8-Bit Cafe

Visit a video game café in Shinjuku

Maren Pauli    입력

In front of the unremarkable building is a small sign, which reads “8bit cafe.” A friend has brought me here. I’m sure I would’ve never discovered this place on my own, as it is so un-flashy among all the neon signs in lively Shinjuku. We go up the stairs to the fifth floor. The staircase is narrow and steep, and usually I wouldn’t expect a café in such a building. On the fifth floor we find an old Famicon console in front of a metal door. We open the door and enter the 8-bit world.

The interior of 8-Bit cafe could best be described as “lovingly nerdy,” and if you were born in the 80s or before, you might get a nostalgic feeling. Everywhere are consoles and handhelds, the shelves are full of old video games and video game figurines, and there are even three screens, on which some of the guests are playing video games. Overall, the place is rather small and can fit about 25 to 30 people. If the café is crowded, you might have to share your table with other people, but this is a great chance to talk to like-minded fellows.

The menu is just as lovingly nerdy as the interior: all drinks have names connected to video games. First, I order a “Donkey Kong,” which is a cocktail of Malibu and banana juice. Next, I have a “Screw Piledriver,” a cocktail with vodka base, cassis and orange juice. The whole menu is in Japanese and English and is so much fun to read through.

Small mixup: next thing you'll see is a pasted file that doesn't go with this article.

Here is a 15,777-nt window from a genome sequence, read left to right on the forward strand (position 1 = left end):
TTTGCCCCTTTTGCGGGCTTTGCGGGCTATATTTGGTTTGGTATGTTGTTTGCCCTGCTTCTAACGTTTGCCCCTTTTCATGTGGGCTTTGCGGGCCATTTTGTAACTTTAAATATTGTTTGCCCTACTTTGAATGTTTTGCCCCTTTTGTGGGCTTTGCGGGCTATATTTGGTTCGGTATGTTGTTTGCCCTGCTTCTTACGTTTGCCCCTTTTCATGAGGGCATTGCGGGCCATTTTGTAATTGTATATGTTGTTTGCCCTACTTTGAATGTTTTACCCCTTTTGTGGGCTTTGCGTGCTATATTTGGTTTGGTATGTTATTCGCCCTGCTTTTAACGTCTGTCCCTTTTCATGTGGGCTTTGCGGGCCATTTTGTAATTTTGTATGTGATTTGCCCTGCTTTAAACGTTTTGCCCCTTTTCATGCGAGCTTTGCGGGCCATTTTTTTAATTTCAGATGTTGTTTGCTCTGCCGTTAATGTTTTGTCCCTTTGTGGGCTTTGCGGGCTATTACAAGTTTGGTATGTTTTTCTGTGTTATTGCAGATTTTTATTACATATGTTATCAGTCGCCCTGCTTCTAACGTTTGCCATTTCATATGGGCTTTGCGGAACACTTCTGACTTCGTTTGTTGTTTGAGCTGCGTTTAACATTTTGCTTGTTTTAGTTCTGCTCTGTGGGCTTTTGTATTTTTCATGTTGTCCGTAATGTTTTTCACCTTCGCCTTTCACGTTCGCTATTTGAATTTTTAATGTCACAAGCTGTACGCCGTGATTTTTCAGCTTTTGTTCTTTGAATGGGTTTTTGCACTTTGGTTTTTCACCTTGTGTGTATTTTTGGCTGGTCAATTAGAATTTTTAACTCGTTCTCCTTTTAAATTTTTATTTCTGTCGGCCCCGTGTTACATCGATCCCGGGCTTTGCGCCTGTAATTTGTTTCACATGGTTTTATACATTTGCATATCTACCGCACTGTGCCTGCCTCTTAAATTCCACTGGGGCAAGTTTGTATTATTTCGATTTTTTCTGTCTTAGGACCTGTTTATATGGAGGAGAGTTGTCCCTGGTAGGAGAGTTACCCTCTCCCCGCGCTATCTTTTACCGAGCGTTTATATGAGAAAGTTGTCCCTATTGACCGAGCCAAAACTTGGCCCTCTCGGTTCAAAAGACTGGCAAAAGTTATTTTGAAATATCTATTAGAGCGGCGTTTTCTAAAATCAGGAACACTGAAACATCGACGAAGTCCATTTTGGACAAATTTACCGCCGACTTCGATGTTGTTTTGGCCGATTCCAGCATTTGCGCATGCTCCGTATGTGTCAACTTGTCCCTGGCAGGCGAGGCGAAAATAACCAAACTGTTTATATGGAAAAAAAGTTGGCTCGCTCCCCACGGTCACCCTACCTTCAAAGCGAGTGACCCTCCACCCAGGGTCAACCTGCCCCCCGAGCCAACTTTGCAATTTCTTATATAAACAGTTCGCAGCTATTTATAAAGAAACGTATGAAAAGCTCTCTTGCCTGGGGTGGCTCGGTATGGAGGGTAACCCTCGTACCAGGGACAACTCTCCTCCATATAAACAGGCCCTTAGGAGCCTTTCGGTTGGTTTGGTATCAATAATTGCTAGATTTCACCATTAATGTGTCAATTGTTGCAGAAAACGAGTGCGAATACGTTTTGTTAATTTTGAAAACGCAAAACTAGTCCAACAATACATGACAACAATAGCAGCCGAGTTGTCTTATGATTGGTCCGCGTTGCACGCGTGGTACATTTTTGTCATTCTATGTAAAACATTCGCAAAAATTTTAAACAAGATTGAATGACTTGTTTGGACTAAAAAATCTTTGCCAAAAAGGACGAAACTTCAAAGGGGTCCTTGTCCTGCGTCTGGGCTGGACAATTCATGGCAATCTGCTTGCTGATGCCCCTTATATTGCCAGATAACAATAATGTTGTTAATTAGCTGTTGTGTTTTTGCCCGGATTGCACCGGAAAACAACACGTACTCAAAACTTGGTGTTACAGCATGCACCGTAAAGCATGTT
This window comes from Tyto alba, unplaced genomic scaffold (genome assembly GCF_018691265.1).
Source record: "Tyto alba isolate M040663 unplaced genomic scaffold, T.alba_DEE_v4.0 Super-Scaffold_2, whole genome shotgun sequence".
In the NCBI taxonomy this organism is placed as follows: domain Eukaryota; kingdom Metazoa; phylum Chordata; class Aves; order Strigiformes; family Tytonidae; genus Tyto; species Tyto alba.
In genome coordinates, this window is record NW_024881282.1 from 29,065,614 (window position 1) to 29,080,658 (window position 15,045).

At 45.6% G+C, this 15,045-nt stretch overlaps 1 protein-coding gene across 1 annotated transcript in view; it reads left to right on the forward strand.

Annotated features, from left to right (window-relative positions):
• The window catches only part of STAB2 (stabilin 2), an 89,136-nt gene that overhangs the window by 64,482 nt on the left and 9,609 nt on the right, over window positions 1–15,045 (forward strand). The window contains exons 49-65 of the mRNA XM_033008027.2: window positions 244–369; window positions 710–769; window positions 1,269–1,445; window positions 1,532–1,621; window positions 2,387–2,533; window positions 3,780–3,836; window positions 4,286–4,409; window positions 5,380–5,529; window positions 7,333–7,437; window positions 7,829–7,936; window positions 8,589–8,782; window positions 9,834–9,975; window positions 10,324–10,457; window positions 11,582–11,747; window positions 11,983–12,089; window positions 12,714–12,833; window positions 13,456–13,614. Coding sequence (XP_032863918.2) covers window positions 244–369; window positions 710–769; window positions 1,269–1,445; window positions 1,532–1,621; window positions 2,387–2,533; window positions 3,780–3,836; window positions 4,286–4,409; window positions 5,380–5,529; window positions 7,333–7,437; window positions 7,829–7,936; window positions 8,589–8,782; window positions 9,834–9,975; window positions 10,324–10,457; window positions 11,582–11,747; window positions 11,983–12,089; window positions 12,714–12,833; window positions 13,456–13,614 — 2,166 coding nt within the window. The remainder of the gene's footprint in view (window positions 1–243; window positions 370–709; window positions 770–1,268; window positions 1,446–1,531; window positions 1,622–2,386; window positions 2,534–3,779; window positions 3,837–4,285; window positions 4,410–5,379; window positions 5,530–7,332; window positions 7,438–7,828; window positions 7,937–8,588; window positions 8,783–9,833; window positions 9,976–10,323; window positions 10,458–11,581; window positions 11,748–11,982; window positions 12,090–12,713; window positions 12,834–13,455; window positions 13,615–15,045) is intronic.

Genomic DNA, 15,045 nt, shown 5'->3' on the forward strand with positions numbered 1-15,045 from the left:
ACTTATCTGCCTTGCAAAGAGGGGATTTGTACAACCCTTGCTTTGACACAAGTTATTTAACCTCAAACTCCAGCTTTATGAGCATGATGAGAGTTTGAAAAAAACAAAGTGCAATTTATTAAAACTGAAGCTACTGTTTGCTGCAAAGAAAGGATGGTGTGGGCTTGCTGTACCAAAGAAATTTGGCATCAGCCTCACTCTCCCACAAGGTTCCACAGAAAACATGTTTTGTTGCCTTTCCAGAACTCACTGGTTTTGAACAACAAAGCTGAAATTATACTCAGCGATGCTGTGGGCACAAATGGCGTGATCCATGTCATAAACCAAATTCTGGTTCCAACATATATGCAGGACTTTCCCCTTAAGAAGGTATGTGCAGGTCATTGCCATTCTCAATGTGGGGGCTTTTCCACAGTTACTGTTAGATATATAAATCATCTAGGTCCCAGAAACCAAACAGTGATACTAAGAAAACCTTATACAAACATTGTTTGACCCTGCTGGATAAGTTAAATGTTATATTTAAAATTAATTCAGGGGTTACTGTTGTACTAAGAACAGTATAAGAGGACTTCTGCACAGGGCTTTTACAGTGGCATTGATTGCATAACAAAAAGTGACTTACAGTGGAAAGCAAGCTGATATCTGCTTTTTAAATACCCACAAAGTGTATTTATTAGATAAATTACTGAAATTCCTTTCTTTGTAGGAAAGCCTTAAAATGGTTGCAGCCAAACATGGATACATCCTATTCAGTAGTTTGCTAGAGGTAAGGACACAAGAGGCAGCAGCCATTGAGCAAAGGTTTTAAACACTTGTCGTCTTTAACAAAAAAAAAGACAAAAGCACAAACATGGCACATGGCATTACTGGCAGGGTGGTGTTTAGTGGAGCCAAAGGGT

8-Bit Cafe has a ¥500 seating charge, but drinks are mainly between ¥600 and ¥700—pretty reasonable for Tokyo. Also included in the price is access to play any game you can find in the café. And in case you’re alone, you’re sure to find someone to join you if you’d like a Player 2.

The café is open from 6 pm until midnight on weekdays, and on Fridays and Saturdays it’s open until 5 am. Judging from the menu and the opening hours, the café is more like a bar, but in any case it’s a nice place to hang out for an extended period of time.

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Maren Pauli

Maren Pauli @maren.pauli

Born and raised in Berlin, Germany, I realized that my hometown is a village when I first came to Tokyo over 10 years ago. I love to experience the world and show people what I discover, so I never travel without my camera. One of my favorite hobbies is getting lost, as I have no sense of direction. But that is how you'll find the best places - and it's a source for your best stories. Other things I like include rollercoasters, thunderstorms, good food and onsen.

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